Intelligence
The Five Steps of IMC
The Five Steps of IMC

Intelligence

The Five Steps of IMC

Dec 19, 2018By Mallory Willsea

Integrated marketing communications (IMC) is a process through which organizations accelerate returns by taking a customer‐centric approach to aligning their marketing and communication objectives with their business or institutional goals. (Definition provided by Don and Heidi Schulz.) 

Four key things to note about IMC:

  1. IMC is an ongoing process, not just a one‐off campaign. That process includes strategic planning, measurement, and refinement of communications.
  2. The goal of IMC is to accelerate returns. This most often means growing revenue faster.
  3. IMC is customer‐centric. Marketing is no longer about pushing out messages and hoping people will listen. We must understand and develop empathy for the people we are trying to reach — and put them at the core of our efforts.
  4. IMC is about aligning objectives with goals.

In short, IMC is a replacement for outdated marketing models and funnels. Think about it — there’s no mention of customers in the four P’s model (price, product, promotion, place). And funnel‐based approaches miss the reality that the customer decision‐making process is rarely linear.

Five Steps of the IMC Process

1. Identify your customers from behavioral data

Let’s start with this assumption: For education institutions, the customer is the student.

Behavioral data: Tells us what customers do, how they act, and their history in relation to our offering.

Demographic data: Tells us a customer’s age, location, gender, income, and so on.

IMC is based on what people do. The key takeaway is that behavioral data is going to yield better results over demographic data, every single time. Aggregate your customers according to their behaviors first. After that, enhance it with other types of segmentation.

2. Determine the financial value of your customers and prospects

Marketing is traditionally considered an organizational expense. However, an IMC mindset requires us to look at marketing as an investment, a strategic tool that influences incoming dollars.

To know what we can spend to attract new students, we must know the financial value of our current students and prospects. This value becomes the basis for marketing investment because customers drive revenue. Use this value to set goals and determine what marketing actions to take.

3. Create and deliver messages and incentives

We can now set marketing goals that tie back to our institution’s financial goals, and then create and deliver meaningful marketing communications to prospects and customers.

Tie marketing objectives to financial outcomes using these two components:

  1. Delivery: Where do customers come into contact with your brand? Where do they want to come into contact with your brand?
  2. Content: What customer insights can you use to connect what your brand wants to deliver with what your customer wants to acquire?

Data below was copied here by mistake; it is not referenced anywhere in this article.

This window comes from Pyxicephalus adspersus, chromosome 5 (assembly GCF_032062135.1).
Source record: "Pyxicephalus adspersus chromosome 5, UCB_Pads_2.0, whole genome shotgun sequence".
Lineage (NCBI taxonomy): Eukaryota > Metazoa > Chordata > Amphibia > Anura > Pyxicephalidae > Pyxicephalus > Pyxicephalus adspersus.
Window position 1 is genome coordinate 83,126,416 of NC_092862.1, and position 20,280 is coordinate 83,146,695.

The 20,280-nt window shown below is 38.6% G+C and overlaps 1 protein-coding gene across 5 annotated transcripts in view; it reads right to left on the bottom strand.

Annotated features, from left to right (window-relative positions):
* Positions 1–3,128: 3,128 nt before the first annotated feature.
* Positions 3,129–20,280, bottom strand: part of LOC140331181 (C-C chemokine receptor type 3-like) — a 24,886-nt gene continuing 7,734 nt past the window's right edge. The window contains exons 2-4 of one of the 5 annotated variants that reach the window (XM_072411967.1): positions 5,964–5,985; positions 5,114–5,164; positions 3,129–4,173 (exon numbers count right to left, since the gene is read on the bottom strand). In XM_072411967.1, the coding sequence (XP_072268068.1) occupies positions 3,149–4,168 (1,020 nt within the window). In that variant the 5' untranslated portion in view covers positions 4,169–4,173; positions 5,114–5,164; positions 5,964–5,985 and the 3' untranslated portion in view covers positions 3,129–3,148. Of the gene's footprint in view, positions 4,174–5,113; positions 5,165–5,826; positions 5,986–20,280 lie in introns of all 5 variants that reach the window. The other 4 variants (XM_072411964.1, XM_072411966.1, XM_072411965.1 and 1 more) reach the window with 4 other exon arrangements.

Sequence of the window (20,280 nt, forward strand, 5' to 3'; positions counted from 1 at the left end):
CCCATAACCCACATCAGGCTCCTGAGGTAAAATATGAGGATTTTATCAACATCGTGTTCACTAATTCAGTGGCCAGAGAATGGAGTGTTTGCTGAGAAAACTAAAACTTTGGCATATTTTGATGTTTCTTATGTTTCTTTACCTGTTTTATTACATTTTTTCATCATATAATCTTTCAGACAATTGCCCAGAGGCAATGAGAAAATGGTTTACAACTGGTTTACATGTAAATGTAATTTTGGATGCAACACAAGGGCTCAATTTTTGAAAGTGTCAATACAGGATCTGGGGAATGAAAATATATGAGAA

While a traditional marketing approach would require you to determine your creative content first and then select the channel, IMC flips this process around by asking first for an understanding of where your customers are. With that knowledge, you can meet them there with content and messaging that is grounded in customer insights.

4. Estimate the return on customer investment (ROCI)

Step four focuses on determining ROCI as a result of your marketing and communications. This is the goal of IMC.

Wouldn’t you rather invest in marketing efforts that will yield the most loyal and profitable customers? Prove to senior leaders that you can turn a $100 investment into $1,000 in customer revenue and you’ll never need to fight for budget again.

How? Use:

  • Analytics: descriptive, predictive
  • Attribution: first, last, and multitouch
  • Optimization: A/B tests, control groups

5. Budget, allocate, evaluate, and recycle

A true IMC approach requires that you budget at the end, which is the opposite of how most college and university budgeting processes unfold.

Think like an investor and know important financial numbers: customer acquisition cost, retention rate, and the difference between your short‐term and long‐term returns.

Understand the three C’s:

  • Contribution: dollars generated over time
  • Commitment: how many dollars you get vs. the competition
  • Champions: support, involvement, and advocacy of your brand

And now that you can prove IMC’s impact, you can truly evaluate the effectiveness of your program and use that insight to plan for the future. Remember that IMC is cyclical.

 

Learn More about IMC

Watch a five minute crash course on the five step IMC process, originally presented as a 9x5 Round Robin at the American Marketing Association’s Symposium for the Marketing of Higher Education. You’ll learn how IMC replaces outdated marketing models and funnels to accelerate revenue by taking a customer‐centric approach to goal‐aligned marketing and communications activities.

IMC Crash Course title slide

 

Why aren’t more education institutions implementing IMC? Read our blog post exploring the four barriers and the path to IMC for higher education.

 


  • Mallory Willsea

    Mallory Willsea Director of Marketing and Business Development Proud ENFJ, here! What does that mean for mStoner, besides entertaining colleagues with my wit and charm? I'm a problem-solver and enjoy working through our potential client's challenges to identify solutions and how a partnership with mStoner will bring value.